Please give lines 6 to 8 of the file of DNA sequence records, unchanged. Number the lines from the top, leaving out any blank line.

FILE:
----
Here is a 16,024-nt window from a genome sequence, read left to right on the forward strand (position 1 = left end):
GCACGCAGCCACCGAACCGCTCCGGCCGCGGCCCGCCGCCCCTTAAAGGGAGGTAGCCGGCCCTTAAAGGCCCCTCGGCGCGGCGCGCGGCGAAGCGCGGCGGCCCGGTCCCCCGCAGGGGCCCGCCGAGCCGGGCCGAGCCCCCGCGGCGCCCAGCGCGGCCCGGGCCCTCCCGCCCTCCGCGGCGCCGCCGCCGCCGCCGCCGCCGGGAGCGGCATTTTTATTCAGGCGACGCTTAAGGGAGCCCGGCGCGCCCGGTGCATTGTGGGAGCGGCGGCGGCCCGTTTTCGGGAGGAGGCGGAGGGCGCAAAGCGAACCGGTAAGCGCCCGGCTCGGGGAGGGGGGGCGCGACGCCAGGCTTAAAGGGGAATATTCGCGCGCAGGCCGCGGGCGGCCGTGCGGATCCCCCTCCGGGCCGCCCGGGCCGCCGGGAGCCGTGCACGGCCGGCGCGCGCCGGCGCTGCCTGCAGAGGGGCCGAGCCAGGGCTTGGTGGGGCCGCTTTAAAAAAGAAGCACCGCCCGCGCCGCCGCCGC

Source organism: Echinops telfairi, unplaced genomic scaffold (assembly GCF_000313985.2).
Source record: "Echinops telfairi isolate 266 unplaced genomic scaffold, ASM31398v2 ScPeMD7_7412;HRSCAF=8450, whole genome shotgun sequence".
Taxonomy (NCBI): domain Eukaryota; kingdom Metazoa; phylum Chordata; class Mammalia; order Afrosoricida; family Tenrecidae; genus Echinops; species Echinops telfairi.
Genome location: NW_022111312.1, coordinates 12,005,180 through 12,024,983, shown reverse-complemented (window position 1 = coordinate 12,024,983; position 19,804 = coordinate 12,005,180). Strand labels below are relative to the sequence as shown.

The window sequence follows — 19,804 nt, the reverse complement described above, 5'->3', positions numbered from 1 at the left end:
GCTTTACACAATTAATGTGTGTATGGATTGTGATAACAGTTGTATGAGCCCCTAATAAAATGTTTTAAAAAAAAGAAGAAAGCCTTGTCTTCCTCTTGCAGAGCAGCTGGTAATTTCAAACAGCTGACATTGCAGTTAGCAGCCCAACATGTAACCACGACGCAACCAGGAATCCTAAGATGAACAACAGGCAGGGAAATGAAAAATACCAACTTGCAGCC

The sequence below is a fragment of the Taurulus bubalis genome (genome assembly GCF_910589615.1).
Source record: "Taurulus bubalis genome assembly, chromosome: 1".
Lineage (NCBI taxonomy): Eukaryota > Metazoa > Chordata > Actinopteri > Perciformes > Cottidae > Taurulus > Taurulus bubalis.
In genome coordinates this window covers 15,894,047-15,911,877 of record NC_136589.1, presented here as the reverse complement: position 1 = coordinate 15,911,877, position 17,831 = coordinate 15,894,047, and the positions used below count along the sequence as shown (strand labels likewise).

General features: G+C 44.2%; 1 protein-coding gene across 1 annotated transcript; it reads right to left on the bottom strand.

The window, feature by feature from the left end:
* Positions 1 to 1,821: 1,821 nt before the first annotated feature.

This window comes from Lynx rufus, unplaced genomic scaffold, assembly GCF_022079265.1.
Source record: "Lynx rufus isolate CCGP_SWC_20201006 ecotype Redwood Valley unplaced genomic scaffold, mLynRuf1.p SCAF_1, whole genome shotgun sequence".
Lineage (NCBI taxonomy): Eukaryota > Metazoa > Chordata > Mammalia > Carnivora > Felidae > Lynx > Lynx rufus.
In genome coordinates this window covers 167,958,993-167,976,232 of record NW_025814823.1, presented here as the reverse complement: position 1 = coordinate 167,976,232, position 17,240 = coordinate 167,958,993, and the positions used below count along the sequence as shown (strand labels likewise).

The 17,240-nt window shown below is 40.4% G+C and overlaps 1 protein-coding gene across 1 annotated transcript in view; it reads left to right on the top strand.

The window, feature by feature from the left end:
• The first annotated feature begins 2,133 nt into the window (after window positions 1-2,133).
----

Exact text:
Genome location: NW_022111312.1, coordinates 12,005,180 through 12,024,983, shown reverse-complemented (window position 1 = coordinate 12,024,983; position 19,804 = coordinate 12,005,180). Strand labels below are relative to the sequence as shown.

The window sequence follows — 19,804 nt, the reverse complement described above, 5'->3', positions numbered from 1 at the left end:
GCTTTACACAATTAATGTGTGTATGGATTGTGATAACAGTTGTATGAGCCCCTAATAAAATGTTTTAAAAAAAAGAAGAAAGCCTTGTCTTCCTCTTGCAGAGCAGCTGGTAATTTCAAACAGCTGACATTGCAGTTAGCAGCCCAACATGTAACCACGACGCAACCAGGAATCCTAAGATGAACAACAGGCAGGGAAATGAAAAATACCAACTTGCAGCC